The Football Action Network describes itself as an “open, unbureaucratic network of football activists [in Britain] that includes supporters’ trusts, independent fan groups, fanzines, campaigners in the women’s game and advocates for grassroots football.”
David Goldblatt, one of the world’s preeminent fútbologists, writing in The Guardian, laid out the group’s manifesto to improve the game in the land of the English Premier League and beyond.From economic justice and institutional reforms to fan freedom and equality for all, this program aims to reclaim and transform football by putting people before profits.
This is the third post in Pelle Kvalsund‘s series rethinking Sport Development and Sport For Development. (Click here and here to read the previous posts.)
By Pelle Kvalsund
If you have visited sub-Saharan Africa then you know that Non-Governmental Organizations (NGOs) are everywhere, even in sports.
In 1999, I traveled from Norway to South Africa to work for Sports Coaches’ Outreach (SCORE). This NGO aims to create sporting opportunities for children and youth in disadvantaged urban and rural communities. The agenda was clear and the focus simple: Sport for all!
Since the pioneering days of the 1990s, thousands of new local and international sport for development organizations (S4D) began operating all around the world (partial list here). Most of these organizations feed on a broken local sport system to create, often successfully, high demand for their services. Sometimes their agendas are not clear or straight forward.
Sport NGOs are manna from heaven for Western governments and donors eager to boast about their efforts in developing civil society and reaching grassroots targets in the Global South. By offering sporting activities for boys and girls, S4D NGOs appear to have successfully “taken over” parts of the mandate for youth development usually given to local (including national) sport associations.
Backed by solid support from northern sponsors (public and private), many S4D groups have developed a strong internal organizational capacity that enables them to raise funds, submit grant proposals, market themselves, and run and evaluate activities according to the foreign aid industry’s terms and latest trends. These NGOs succeed by investing in their capacity and development. In the process, they create self-sustainable structures that go beyond their original function as “gap fillers” for outstretched African sport providers.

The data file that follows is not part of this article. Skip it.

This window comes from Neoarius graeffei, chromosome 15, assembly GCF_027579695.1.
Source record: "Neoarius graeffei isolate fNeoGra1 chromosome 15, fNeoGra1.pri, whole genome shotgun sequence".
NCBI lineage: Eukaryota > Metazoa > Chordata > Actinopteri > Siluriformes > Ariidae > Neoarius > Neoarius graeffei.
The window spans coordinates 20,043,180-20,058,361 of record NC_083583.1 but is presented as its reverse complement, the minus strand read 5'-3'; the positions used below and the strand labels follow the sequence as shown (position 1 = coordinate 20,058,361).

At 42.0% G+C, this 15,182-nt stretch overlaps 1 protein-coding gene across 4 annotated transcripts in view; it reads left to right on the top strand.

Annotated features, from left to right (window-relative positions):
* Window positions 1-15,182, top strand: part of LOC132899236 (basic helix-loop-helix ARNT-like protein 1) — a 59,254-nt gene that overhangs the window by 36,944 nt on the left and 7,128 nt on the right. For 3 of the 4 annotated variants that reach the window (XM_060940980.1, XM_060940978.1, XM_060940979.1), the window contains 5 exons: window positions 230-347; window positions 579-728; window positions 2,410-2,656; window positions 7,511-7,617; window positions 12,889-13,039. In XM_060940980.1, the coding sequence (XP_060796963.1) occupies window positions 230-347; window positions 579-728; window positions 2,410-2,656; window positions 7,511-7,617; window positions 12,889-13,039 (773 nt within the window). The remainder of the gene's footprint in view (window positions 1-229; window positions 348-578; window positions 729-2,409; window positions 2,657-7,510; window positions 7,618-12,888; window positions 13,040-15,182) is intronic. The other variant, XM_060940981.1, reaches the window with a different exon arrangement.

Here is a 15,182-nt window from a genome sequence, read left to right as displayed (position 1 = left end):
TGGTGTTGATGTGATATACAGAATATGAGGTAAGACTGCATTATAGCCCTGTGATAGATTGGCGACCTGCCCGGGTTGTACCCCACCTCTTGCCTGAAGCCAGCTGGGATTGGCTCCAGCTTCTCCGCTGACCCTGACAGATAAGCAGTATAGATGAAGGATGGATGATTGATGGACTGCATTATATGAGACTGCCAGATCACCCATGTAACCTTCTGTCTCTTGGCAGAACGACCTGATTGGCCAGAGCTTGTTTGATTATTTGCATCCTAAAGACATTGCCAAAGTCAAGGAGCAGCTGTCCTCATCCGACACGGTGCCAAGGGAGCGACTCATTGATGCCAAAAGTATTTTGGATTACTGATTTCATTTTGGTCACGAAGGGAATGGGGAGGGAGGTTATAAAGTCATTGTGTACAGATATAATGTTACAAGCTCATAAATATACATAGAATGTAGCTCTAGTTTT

This process has fostered adversarial, even hostile, relationships between the NGOs and government-mandated sport bodies. Such rivalries stem from perceptions that the success of S4D NGOs stems at least in part from the sports governing bodies’ mismanagement and mistakes. In some cases, this animosity targets northern brokers who are seen to be undermining the local sport custodians’ mandates. The rivalry is rooted in struggles for material benefits, such as access to a new Land Cruiser, as much as by the fact that many NGOs and football academies are producing young footballers for sale in European and Asian markets.
Some governments and sport governing bodies have been developing strong policies and clear strategies that chart a coherent, productive direction for sport development in their countries. Chasing aid money, the NGOs often fail to align themselves with host countries’ strategic plans and begin operating in a parallel universe. This parallel universe does not only function in isolation; at times, it also produces some peculiar activities. As S4D’s agendas change because of funding levels and requirements, the sport activities they deliver also change.
Over the years, I have observed how using sport to address serious issues like AIDS, farming, sanitation, traffic safety (as well as some religious agendas) has backfired. NGOs forget (or choose to ignore) that the kids come first and foremost to play sports. They do not enjoy standing quietly in line passively listening to lengthy explanations about how to wash hands properly or safely cross the street.
Some of the S4D activities are so far removed from sport that they confuse both the boys and girls and sport development practitioners like myself. Such a wrong-headed approach has led to many youths choosing to pursue other activities and dropping out of sport all together.
What would the African and Asian sport associations (discussed in my previous post here) look like and how would they function today if northern brokers, supported by Western governments and companies, had invested the same amount of human and material capital in capacity-building and long-term development? The Norwegian Olympic and Paralympic Committee and Confederation of Sport, an umbrella organization for all national sports federations in Norway, has adopted this strategy. It will be interesting to follow its development over time.
Foreign white coaches’ involvement in African football dates back to the earliest days of colonialism. Beginning in the 1960s, independent African states continued to hire many Europeans (especially from the Eastern bloc and West Germany) and South Americans to manage national teams and player development programs.
This funny BBC video raises serious questions about this long-standing trend, noting the disproportionately high number of overseas coaches at the 2015 African Nations Cup. In a field of sixteen teams in Equatorial Guinea, the only local coaches on the sidelines were Honour Janza (Zambia), Florent Ibengé (DR Congo) and Shakes Mashaba (South Africa).
This is the second post in Pelle Kvalsund‘s series rethinking Sport Development and Sport For Development. (Click here to read the first post.) Kvalsund is an international sport development consultant from Norway and a former athlete, coach, and physical education teacher. As a consultant for over 15 years, he has worked in many countries including Vietnam, Sri Lanka, Burundi, Zambia, and Bosnia. Pelle has served a number of international organizations, both within sport and the area of community development, and is currently an advisor for the Norwegian Olympic and Paralympic Committee and Confederation of Sport and their partners in the Global South. He is the author of “Sport as a Response to Emergencies and Disasters” in Sport, Peace and Development, edited by Keith Gilbert and Will Bennett (free download here).